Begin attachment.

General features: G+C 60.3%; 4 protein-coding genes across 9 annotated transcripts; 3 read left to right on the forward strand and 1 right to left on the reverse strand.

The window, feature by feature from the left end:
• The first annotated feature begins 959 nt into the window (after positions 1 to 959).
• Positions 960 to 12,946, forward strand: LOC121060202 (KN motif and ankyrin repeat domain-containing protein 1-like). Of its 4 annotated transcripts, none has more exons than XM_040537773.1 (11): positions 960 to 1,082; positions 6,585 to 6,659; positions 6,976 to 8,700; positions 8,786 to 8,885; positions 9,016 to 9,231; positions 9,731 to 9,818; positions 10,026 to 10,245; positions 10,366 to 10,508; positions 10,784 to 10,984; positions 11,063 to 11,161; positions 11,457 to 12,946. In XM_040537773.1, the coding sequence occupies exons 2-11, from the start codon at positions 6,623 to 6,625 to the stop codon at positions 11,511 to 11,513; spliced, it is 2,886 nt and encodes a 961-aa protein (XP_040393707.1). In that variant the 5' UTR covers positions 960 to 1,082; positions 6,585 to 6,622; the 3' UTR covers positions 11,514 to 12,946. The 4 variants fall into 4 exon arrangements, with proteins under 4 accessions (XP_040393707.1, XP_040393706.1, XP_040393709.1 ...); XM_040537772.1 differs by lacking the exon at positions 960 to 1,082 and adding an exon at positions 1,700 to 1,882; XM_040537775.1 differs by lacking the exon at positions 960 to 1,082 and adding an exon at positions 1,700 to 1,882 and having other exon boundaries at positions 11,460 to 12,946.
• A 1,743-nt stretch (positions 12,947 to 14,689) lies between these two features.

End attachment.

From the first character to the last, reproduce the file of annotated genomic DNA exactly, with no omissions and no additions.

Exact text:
General features: G+C 60.3%; 4 protein-coding genes across 9 annotated transcripts; 3 read left to right on the forward strand and 1 right to left on the reverse strand.

The window, feature by feature from the left end:
• The first annotated feature begins 959 nt into the window (after positions 1 to 959).
• Positions 960 to 12,946, forward strand: LOC121060202 (KN motif and ankyrin repeat domain-containing protein 1-like). Of its 4 annotated transcripts, none has more exons than XM_040537773.1 (11): positions 960 to 1,082; positions 6,585 to 6,659; positions 6,976 to 8,700; positions 8,786 to 8,885; positions 9,016 to 9,231; positions 9,731 to 9,818; positions 10,026 to 10,245; positions 10,366 to 10,508; positions 10,784 to 10,984; positions 11,063 to 11,161; positions 11,457 to 12,946. In XM_040537773.1, the coding sequence occupies exons 2-11, from the start codon at positions 6,623 to 6,625 to the stop codon at positions 11,511 to 11,513; spliced, it is 2,886 nt and encodes a 961-aa protein (XP_040393707.1). In that variant the 5' UTR covers positions 960 to 1,082; positions 6,585 to 6,622; the 3' UTR covers positions 11,514 to 12,946. The 4 variants fall into 4 exon arrangements, with proteins under 4 accessions (XP_040393707.1, XP_040393706.1, XP_040393709.1 ...); XM_040537772.1 differs by lacking the exon at positions 960 to 1,082 and adding an exon at positions 1,700 to 1,882; XM_040537775.1 differs by lacking the exon at positions 960 to 1,082 and adding an exon at positions 1,700 to 1,882 and having other exon boundaries at positions 11,460 to 12,946.
• A 1,743-nt stretch (positions 12,947 to 14,689) lies between these two features.